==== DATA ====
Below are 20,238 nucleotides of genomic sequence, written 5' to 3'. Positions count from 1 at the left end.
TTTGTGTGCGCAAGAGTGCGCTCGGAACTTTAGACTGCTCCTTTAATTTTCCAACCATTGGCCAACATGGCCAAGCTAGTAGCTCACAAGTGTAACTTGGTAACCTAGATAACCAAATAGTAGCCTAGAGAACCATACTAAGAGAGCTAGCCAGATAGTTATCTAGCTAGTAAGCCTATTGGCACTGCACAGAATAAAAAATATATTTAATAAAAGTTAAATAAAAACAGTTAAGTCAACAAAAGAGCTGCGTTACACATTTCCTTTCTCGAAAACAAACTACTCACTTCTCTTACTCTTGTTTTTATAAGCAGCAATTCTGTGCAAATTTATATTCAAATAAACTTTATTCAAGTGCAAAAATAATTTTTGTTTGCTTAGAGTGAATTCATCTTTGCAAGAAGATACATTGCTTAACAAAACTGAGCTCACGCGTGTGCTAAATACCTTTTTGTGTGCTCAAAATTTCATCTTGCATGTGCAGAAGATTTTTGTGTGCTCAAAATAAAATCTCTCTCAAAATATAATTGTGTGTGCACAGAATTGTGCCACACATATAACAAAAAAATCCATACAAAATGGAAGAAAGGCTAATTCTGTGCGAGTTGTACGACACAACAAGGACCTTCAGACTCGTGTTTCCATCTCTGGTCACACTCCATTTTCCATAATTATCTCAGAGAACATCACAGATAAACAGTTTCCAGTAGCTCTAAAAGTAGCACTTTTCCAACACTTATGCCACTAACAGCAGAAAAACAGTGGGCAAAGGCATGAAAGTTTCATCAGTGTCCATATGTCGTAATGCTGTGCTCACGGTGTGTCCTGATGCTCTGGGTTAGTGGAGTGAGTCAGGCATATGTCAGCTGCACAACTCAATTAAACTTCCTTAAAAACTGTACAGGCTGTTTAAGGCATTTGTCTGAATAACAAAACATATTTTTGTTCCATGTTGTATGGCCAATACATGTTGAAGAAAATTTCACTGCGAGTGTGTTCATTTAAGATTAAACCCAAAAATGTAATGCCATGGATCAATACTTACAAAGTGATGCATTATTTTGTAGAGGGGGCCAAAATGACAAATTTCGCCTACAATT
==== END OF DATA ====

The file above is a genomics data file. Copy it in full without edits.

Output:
Below are 20,238 nucleotides of genomic sequence, written 5' to 3'. Positions count from 1 at the left end.
TTTGTGTGCGCAAGAGTGCGCTCGGAACTTTAGACTGCTCCTTTAATTTTCCAACCATTGGCCAACATGGCCAAGCTAGTAGCTCACAAGTGTAACTTGGTAACCTAGATAACCAAATAGTAGCCTAGAGAACCATACTAAGAGAGCTAGCCAGATAGTTATCTAGCTAGTAAGCCTATTGGCACTGCACAGAATAAAAAATATATTTAATAAAAGTTAAATAAAAACAGTTAAGTCAACAAAAGAGCTGCGTTACACATTTCCTTTCTCGAAAACAAACTACTCACTTCTCTTACTCTTGTTTTTATAAGCAGCAATTCTGTGCAAATTTATATTCAAATAAACTTTATTCAAGTGCAAAAATAATTTTTGTTTGCTTAGAGTGAATTCATCTTTGCAAGAAGATACATTGCTTAACAAAACTGAGCTCACGCGTGTGCTAAATACCTTTTTGTGTGCTCAAAATTTCATCTTGCATGTGCAGAAGATTTTTGTGTGCTCAAAATAAAATCTCTCTCAAAATATAATTGTGTGTGCACAGAATTGTGCCACACATATAACAAAAAAATCCATACAAAATGGAAGAAAGGCTAATTCTGTGCGAGTTGTACGACACAACAAGGACCTTCAGACTCGTGTTTCCATCTCTGGTCACACTCCATTTTCCATAATTATCTCAGAGAACATCACAGATAAACAGTTTCCAGTAGCTCTAAAAGTAGCACTTTTCCAACACTTATGCCACTAACAGCAGAAAAACAGTGGGCAAAGGCATGAAAGTTTCATCAGTGTCCATATGTCGTAATGCTGTGCTCACGGTGTGTCCTGATGCTCTGGGTTAGTGGAGTGAGTCAGGCATATGTCAGCTGCACAACTCAATTAAACTTCCTTAAAAACTGTACAGGCTGTTTAAGGCATTTGTCTGAATAACAAAACATATTTTTGTTCCATGTTGTATGGCCAATACATGTTGAAGAAAATTTCACTGCGAGTGTGTTCATTTAAGATTAAACCCAAAAATGTAATGCCATGGATCAATACTTACAAAGTGATGCATTATTTTGTAGAGGGGGCCAAAATGACAAATTTCGCCTACAATT